I actually saw Timothy Leary in the flesh once. It was 1995, shortly before his death. And he was appearing in Berkeley at Tower Records for a book-signing. Or some kind of signing, hawking the latest Leary Product, whatever it was.
The first thing I noticed when I walked into Tower Records was there were security guards milling around everywhere. Men wearing shades with walkie-talkies giving hard looks to anyone (like me) who might look a little suspicious. And I wondered if somebody had called in a death threat against Leary or something. And it added this tense vibe to the proceedings, and gave the distinct impression that maybe there were people in Berkeley who did not like Timothy Leary, and who he might need to be protected from.
And there he was, Timothy Leary. Sitting at a long table in the front of the store. With a fairly long line of people waiting in line to get their latest Leary Product signed. Or just wanting a few minutes of face-time with the legend. “Legend of a Mind,” as the song of the day went. “Timothy Leary’s Dead” (well, not quite, but almost). Sitting next to Leary at the table was this hip-looking, attractive young woman, someone one who had that air of Hollywood chic (I assumed at the time that she was his L.A. publicist, but later I realized she was probably the famous movie actress Winona Ryder, who was Leary’s god-daughter. Leary would spend his final years as a part of the Hollywood movie set, a fitting ending for a man who lived out his life like one of those over-the-top Hollywood special effects movies).
One of the first things I noticed as I looked over at Leary. There was no trace of the famous Timothy Leary smile. That mega-smile of “success” that he had constantly flashed across the media for 30 years, as he charmed and bullshitted his way through his life. Leary sat there grim and stone-faced at his table the entire time I was there.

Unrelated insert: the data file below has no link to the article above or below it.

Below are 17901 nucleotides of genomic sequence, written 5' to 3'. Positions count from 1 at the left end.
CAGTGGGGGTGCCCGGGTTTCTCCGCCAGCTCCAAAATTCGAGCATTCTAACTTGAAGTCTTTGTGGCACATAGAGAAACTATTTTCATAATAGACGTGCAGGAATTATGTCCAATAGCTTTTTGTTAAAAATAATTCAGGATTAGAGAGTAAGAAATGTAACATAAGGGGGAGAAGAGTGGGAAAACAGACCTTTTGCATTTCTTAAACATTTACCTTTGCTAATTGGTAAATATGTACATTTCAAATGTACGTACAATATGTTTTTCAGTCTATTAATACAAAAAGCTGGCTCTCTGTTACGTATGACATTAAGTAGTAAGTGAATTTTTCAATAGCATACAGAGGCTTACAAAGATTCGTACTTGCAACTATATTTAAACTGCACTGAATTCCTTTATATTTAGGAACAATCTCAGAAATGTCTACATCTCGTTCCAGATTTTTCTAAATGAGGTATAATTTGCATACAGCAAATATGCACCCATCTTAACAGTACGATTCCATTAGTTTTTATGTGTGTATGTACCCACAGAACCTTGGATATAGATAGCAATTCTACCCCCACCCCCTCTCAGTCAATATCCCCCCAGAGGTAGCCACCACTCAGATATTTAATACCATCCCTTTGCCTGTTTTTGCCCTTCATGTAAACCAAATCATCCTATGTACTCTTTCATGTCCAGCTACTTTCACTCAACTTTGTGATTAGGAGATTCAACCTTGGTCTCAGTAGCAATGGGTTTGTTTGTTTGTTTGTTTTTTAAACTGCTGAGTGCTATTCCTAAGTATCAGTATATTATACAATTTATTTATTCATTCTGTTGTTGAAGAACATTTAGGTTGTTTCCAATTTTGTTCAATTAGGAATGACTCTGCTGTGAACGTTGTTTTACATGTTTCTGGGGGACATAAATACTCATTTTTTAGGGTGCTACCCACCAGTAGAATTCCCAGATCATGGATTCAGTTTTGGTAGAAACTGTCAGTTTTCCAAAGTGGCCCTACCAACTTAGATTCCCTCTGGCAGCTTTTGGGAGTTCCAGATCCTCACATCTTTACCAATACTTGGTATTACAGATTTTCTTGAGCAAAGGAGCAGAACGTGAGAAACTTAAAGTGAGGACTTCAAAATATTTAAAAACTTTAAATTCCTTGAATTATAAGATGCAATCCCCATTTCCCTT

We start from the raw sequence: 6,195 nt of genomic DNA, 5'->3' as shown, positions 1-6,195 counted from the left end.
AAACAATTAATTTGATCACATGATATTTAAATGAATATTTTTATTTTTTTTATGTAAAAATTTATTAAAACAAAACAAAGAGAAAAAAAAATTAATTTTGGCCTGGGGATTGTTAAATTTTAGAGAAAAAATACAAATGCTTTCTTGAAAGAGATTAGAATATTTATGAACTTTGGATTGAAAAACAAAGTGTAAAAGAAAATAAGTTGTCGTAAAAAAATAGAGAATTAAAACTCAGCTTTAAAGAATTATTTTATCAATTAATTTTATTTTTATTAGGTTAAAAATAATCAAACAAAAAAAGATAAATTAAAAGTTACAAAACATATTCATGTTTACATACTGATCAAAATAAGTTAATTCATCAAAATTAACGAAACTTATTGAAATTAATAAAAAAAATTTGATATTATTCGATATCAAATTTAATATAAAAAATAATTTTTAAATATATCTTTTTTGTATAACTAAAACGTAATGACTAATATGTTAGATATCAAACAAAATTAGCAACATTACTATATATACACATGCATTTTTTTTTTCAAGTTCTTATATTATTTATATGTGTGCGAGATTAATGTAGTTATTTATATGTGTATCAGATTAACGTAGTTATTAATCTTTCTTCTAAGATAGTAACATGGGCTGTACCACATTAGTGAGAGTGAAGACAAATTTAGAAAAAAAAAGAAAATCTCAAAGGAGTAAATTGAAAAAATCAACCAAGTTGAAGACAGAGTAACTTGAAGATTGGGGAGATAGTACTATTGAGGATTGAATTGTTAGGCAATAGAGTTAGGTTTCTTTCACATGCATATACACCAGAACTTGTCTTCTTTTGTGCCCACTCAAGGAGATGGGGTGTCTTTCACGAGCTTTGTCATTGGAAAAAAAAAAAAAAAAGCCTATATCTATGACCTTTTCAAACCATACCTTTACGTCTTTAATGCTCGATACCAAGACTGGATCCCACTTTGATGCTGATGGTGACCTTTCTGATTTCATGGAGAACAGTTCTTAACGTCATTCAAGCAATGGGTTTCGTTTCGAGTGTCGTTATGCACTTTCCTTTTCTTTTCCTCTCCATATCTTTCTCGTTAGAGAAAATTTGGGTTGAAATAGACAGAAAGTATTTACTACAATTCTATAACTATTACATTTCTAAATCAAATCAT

As I milled through the record racks at Tower Records I would occasionally glance over at Leary out of the corner of my eye. His face was drawn and stern and severe, like a skull face, like the face of someone who was in the process of dying from a degenerative disease. Which he was. And I wondered, as he neared the end of his journey, what it had all meant to him now that it was almost over. And I wondered, as he sat there, if he might be having one of his famous “flashbacks,” to almost exactly 30 years ago in 1955 when his first wife committed suicide in a house in the Berkeley hills just a few blocks from where he now sat. Leary woke up one Saturday morning with his tickets to attend the Cal Bears football game at the stadium nearby, only to find his wife in their garage, with all the doors sealed and the car engine running.
Timothy Leary used to say about his legendary first psychedelic trip taking psilocybin mushrooms in Mexico in 1960: “I learned more from that one 8-hour experience than I learned from all my years of studying psychology.”
I used to sort of smirk at that: “Yeah, that’s probably true. But knowing Timothy Leary and what he ‘learned’ over the years, that’s probably not saying very much.”